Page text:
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Pfizer, Costco & Glaxo's Ofatumumab

Friday the 13th. My lucky day for reaching into the Pharma's Market mailbag.

Yesterday I gave a shout out to The Wall Street Journal's Health Blog for a couple of the proposed names for the new company created by Pfizer and Wyeth .

Jeffrey Clark, who writes the "Beaker's Blog", emailed me to point out, "This poll, exactly as you have it, was originally created & published on Beaker the day the news came out. It subsequently showed up on the WSJ Health Blog later." Okay, Jeff, happy to give credit where credit is due, but I think I came up with the "Pfft," which has garnered more than one-fifth of the votes as of this writing.

My entry about Costco keeping track of my peanut-butter product purchases drew a few responses. First of all, CNBC's retail reporter, Margaret Brennan, told me the practice is not uncommon. An anonymous reader said the monitoring is designed to make for easy returns or exchanges if you lose the receipt and for recalls. "It's for the company's protection as well as the members. I think (it) is very important and this is one of the reasons I love shopping there," wrote the person who didn't sign their name.

N.H. Jaeger emailed that he/she suspects the company might use the information for other purposes. "You might also inquire if Costco resells that raw information to marketing companies. They can then resell the processed results to companies that are interested in what people that fit your profile like to buy. There is probably something in the fine print of their privacy policy that says they can share this with 3rd parties."

I also neglected to mention that in addition to sending me the two notices in the mail that Costco called my house twice.

I received a bunch of feedback and conflicting information about the post regarding GlaxoSmithKline'sofatumumab and the source of such mouthful, scientific, generic names for drugs. I knew that the "mab" at the end stands for monoclonal antibody, but Robert Stephan, the Director of Medical Services and Strategy at The Arcas Group, adds, "The companies only have the first few letters to 'name' their generic antibodies--most of the word describes that it is an antibody and the type of antibody it is (mouse, human, humanized mouse, recombinant, etc.)."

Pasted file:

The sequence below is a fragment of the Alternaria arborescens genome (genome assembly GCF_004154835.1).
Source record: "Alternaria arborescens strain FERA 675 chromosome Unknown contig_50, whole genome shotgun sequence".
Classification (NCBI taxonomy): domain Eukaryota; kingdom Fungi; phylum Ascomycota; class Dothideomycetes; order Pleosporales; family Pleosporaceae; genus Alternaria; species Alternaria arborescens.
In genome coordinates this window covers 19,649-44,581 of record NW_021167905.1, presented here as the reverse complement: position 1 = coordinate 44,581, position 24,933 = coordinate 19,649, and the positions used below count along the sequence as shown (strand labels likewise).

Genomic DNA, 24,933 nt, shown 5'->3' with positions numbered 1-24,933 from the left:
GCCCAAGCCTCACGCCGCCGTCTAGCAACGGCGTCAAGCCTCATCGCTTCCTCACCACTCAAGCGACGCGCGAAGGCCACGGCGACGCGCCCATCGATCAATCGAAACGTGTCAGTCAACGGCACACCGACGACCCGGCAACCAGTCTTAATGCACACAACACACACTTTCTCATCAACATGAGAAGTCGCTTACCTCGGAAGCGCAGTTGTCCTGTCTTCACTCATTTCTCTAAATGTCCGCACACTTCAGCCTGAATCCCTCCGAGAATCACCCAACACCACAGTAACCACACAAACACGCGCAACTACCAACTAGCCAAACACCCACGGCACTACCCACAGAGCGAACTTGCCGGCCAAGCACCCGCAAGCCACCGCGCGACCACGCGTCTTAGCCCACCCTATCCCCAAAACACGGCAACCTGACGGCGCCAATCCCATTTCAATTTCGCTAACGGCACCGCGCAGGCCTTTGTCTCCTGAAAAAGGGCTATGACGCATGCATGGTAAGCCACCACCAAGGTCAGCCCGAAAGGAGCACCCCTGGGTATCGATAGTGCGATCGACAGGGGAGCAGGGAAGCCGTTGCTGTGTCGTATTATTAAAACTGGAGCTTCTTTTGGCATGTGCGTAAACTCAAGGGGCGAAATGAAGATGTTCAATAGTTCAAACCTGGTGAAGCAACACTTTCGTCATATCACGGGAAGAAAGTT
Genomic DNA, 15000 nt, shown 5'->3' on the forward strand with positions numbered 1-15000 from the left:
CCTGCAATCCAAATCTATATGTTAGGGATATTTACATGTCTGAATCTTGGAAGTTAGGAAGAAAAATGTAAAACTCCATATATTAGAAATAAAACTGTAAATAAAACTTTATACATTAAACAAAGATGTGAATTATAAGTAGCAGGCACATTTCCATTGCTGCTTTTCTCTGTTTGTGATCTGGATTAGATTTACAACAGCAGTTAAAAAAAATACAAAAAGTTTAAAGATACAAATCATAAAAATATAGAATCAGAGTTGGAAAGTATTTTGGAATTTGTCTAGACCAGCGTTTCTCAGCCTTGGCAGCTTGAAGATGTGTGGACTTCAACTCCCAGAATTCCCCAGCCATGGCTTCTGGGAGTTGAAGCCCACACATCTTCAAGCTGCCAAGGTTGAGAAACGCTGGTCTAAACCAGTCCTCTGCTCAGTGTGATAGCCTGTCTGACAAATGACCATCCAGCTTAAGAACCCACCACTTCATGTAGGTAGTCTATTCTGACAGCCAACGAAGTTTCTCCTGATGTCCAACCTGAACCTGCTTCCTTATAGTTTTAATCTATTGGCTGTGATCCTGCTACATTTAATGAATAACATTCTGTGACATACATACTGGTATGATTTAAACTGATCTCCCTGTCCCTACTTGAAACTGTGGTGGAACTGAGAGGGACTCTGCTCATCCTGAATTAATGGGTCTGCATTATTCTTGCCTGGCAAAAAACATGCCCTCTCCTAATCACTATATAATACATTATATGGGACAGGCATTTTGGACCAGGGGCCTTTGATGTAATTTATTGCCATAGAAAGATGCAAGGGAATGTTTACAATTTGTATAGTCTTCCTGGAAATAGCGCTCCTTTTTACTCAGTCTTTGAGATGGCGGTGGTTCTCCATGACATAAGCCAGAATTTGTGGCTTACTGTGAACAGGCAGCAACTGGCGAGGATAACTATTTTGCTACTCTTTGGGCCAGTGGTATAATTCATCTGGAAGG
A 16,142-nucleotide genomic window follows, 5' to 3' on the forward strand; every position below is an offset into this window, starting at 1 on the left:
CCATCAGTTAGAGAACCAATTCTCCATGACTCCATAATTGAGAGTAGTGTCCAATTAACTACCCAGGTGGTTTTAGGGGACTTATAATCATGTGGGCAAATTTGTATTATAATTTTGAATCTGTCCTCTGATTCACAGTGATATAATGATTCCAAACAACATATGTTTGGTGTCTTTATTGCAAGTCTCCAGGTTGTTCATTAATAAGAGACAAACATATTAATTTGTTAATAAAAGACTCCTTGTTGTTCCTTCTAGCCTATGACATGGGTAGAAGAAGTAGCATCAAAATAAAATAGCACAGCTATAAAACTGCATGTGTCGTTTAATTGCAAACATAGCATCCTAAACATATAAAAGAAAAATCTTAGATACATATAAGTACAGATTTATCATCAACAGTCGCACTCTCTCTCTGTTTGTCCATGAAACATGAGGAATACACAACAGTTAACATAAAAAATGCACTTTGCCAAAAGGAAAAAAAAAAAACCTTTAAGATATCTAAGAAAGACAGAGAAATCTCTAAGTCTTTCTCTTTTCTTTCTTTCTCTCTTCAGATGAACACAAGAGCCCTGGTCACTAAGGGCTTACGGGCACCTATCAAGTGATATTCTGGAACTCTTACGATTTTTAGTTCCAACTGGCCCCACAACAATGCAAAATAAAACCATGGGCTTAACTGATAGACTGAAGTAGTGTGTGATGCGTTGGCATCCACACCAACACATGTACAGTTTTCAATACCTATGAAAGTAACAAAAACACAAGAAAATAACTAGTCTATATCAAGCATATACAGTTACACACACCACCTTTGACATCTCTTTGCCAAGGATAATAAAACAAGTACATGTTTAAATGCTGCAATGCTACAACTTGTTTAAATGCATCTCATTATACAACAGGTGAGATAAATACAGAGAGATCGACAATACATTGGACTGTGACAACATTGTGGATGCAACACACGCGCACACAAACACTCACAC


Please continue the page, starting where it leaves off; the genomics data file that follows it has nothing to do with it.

Blaine Knight at the Southern Research Institute at the University of Alabama-Birmingham, thinks I displayed my ignorance. "Your response demonstrates a lack of understanding scientific nomenclature for active drug substance," he wrote.

Les Thomas said,"Believe it or not, it's the American Medical Association (and the WHO) who comes up with the naming rules for compounds." Not the rock group, by the way, the World Health Organization.

Ginny Llobell with an industry consulting company called "Defined Health" kind of backed that up. "You know these are not by design of the biotechs or pharmacos (drug companies) but by some government derived or sanctioned naming convention for monoclonal antibodies, yes?" she wrote.

But Christopher Johnson claims "The naming 'science' behind pharmaceutical science" can be found here.

Financial advisor Warden Good asked, "I've often wondered if there is some conversation that is employed for these compounds because they seem so ridiculous. How could anyone come up with that stuff and not spell something silly every time?"

And Steven Hochhauser, a healthcare consultant for Frost & Sullivan, emailed, "My favorite generic drug name is 'tadalafil' for (Eli Lilly's) Cialis. As in "Ta Daaa! Look honey, no more erectile dysfunction!"

On that note, Happy Valentine's Day.

Questions? Comments? Pharma@cnbc.com